Aerial Phenomena Enquiry Network

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The Aerial Phenomena Enquiry Network (usually shortened to APEN) is an unknown group of investigators that specialise in the field of UFOs who regularly contact researchers via letter and cassette tape offering pieces of information, yet never supply contact details.

They were first encountered in 1974 when British UFO researcher Jenny Randles received a one-hour length audio cassette tape through the post. Contained on the tape was an introduction from a male American voice claiming to be someone called "J.T. Anderson, Supreme Commander of APEN". The tape contained television and radio broadcasts of UFO reports, occasionally interrupted by other voices, terrified and in panic, claiming that UFOs were hostile and the listener should be wary of their nature and intentions.

Notably, they are known for their involvement in bringing the Berwyn Mountain UFO incident in Wales to UFOlogists attention when only the British government was aware of it at the time.

They have been linked with the Men in Black phenomenon.

Communication[edit]

Between December 1974 and April 1975 UFO researchers around the United Kingdom received letters through the post from APEN, sometimes containing cassette tapes. The letters were a mixture of advice, information and references to APEN's organisational structure. The letters, although on headed notepaper contained no contact information and as a result all communication with APEN was one way. The format of the letters received was also strange, using a lot of bureaucratic references, e.g. "Code=7 Case number 174L 74-71/349 ST Classification=Jasmine Clearance date=02 DE 74".

Personal contact[edit]

There have been occasions where APEN have contacted UFO researchers in person, such as an incident in October 1975 where two men visited a BUFORA member, Peter Bottomley at his home in Manchester.

They introduced themselves as "APEN Operatives" and added that they would prefer not to give names. After a confusing explanation of APEN's organisational structure (something which was echoed on the cassette tapes first sent to researchers) they explained to Bottomley that their intentions of staying secretive were necessary as they could work more "efficiently in this manner".

The two men then explained to Bottomley that they had been required to pick a "neutral" and that he was their choice, however they could not disclose how they had come to this decision. They gave him an address and unlisted phone number as well as a code so that he could be identified. He was to help them as a "go between" in investigations and would be paid expenses in return for his help.

Bottomley discussed this with his wife as well as other UFO researchers and after dwelling on the offer, decided that helping APEN would not be in his own interest due to the distrust for them which he encountered with the other researchers. Someone claiming to be from APEN telephoned Bottomley at his home address a few weeks later. Bottomley politely declined their offer and he never heard from them again.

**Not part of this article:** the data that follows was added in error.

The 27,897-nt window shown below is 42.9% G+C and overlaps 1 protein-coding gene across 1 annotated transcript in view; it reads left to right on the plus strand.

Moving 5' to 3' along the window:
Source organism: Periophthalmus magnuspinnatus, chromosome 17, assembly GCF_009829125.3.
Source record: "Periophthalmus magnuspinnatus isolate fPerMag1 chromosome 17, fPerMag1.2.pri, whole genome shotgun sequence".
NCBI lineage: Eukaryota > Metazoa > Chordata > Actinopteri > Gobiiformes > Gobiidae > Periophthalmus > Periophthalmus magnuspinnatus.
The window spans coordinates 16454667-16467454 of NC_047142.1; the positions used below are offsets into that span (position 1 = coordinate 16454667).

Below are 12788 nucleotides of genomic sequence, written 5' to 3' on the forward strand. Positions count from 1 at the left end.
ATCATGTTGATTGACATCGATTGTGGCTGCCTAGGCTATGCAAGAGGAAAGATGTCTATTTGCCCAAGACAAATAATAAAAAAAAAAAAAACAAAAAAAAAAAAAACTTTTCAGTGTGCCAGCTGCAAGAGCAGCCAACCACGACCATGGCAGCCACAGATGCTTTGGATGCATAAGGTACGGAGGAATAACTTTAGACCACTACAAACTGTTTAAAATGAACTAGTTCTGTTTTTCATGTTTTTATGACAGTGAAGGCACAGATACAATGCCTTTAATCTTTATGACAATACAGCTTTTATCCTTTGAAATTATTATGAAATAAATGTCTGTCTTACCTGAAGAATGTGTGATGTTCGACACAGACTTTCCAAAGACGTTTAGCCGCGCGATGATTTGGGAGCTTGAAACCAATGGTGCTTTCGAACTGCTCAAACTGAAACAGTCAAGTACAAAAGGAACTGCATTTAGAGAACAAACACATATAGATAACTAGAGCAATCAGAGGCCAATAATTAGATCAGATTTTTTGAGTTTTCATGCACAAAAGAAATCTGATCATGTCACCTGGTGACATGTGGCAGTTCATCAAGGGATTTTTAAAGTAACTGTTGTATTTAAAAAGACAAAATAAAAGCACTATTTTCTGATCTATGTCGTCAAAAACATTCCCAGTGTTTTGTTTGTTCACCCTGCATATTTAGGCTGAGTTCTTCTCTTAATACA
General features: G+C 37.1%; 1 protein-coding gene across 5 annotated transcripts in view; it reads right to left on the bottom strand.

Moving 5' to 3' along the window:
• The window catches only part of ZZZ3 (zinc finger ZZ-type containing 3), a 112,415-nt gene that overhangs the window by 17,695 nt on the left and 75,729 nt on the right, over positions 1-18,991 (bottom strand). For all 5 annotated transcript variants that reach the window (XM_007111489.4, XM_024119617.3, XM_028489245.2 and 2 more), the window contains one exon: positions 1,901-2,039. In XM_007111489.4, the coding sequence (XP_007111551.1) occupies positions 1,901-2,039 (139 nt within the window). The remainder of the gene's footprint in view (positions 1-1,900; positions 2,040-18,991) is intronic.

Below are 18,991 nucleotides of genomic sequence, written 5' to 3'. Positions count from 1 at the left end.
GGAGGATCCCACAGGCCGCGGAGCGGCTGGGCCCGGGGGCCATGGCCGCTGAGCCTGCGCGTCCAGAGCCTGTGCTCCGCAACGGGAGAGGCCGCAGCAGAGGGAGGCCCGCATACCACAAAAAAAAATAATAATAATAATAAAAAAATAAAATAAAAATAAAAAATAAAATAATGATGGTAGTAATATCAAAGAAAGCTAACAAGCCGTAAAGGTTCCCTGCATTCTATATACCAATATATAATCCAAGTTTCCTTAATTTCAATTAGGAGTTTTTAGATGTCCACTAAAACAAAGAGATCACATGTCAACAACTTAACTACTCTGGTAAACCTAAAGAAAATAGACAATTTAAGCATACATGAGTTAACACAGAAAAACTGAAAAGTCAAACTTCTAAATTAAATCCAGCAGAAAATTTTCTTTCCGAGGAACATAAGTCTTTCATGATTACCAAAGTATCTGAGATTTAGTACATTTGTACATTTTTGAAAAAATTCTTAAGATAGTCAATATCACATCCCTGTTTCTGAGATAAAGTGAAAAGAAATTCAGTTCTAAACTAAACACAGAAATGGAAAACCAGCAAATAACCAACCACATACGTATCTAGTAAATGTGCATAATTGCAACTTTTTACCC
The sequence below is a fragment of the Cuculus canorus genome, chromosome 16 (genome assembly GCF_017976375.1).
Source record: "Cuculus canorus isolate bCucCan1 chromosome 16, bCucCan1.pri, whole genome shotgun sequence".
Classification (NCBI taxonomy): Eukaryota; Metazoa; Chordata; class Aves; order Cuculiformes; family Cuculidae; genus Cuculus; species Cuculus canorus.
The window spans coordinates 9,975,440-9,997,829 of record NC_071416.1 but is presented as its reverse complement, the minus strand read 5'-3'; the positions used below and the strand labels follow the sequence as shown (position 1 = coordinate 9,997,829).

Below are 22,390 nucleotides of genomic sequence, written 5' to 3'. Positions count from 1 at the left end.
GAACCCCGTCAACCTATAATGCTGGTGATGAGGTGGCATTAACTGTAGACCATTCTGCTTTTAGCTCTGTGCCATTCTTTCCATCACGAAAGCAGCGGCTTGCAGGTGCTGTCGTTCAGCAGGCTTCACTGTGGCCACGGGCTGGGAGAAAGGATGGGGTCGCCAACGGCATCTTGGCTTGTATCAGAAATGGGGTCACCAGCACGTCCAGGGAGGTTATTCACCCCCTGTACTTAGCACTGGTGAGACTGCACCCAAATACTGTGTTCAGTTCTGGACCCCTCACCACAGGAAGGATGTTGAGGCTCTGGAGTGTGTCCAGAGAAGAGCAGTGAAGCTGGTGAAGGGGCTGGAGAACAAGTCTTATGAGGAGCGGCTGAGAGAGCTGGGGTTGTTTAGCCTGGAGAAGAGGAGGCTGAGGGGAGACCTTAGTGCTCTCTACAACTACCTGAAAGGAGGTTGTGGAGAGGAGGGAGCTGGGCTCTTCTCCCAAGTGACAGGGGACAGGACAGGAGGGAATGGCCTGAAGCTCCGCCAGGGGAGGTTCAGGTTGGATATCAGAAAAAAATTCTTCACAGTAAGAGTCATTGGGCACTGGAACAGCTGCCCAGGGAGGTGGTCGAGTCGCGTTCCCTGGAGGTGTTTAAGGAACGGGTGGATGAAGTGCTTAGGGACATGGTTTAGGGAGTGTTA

Sinister behaviour[edit]

Part of Bottomley's decision to decline APEN's offer was reached through talking to the UFO researcher, Jenny Randles. A few weeks after Bottomley's telephone call, Randles moved house. On entering her newly bought home she found a 'Welcome to your new Home' card from APEN. Inside it read "Never call anyone bigger than yourself stupid".

A UFO group based in the East Midlands were victims of what looked like a burglary which had been attempted in the middle of the night. The offenders had entered a property belonging to the group and left without taking anything, however an untidy search of files containing UFO reports had been carried out. A few days later, the group received a letter from APEN apologising for the "behaviour" of its "local agents".

In the 1980s APEN contacted one UFO group regarding the Rendlesham Forest Incident in Suffolk. They requested that members of this group meet them in the middle of the night at a railway station some distance away from where any of the members lived. They were offering to tell the group "the truth" about the incident and a government plan to create fake UFOs. Understandably, the group did not respond or take up the invitation.

Politics[edit]

During interviews in 2006 regarding an upcoming publication, author and ufologist Nick Redfern made claims that he believed that APEN had a far right wing agenda, were forming an underground organisation and were being investigated by Special Branch.

Redfern mentions that APEN manipulated and spread misinformation amongst various British UFO groups in the form of smear campaigns, false allegations, etc. in an attempt to undermine the groups, fraction them and ultimately bring them together under the umbrella of APEN. UFO researchers would be duped into believing they were joining a group with similar interests without realising APEN's political agenda.

Some of the cassette tapes sent to UFO researchers included the sound of Nazi marching and Nazi marching music.

Hoax[edit]

Many researchers chose to ignore the correspondence from APEN, putting it down to an individual or a group of people playing games with the UFO community. To this day, no-one has ever stepped forward to publicly admit that the APEN organisation is a hoax, or to take any responsibility for the actions of APEN.

See also[edit]

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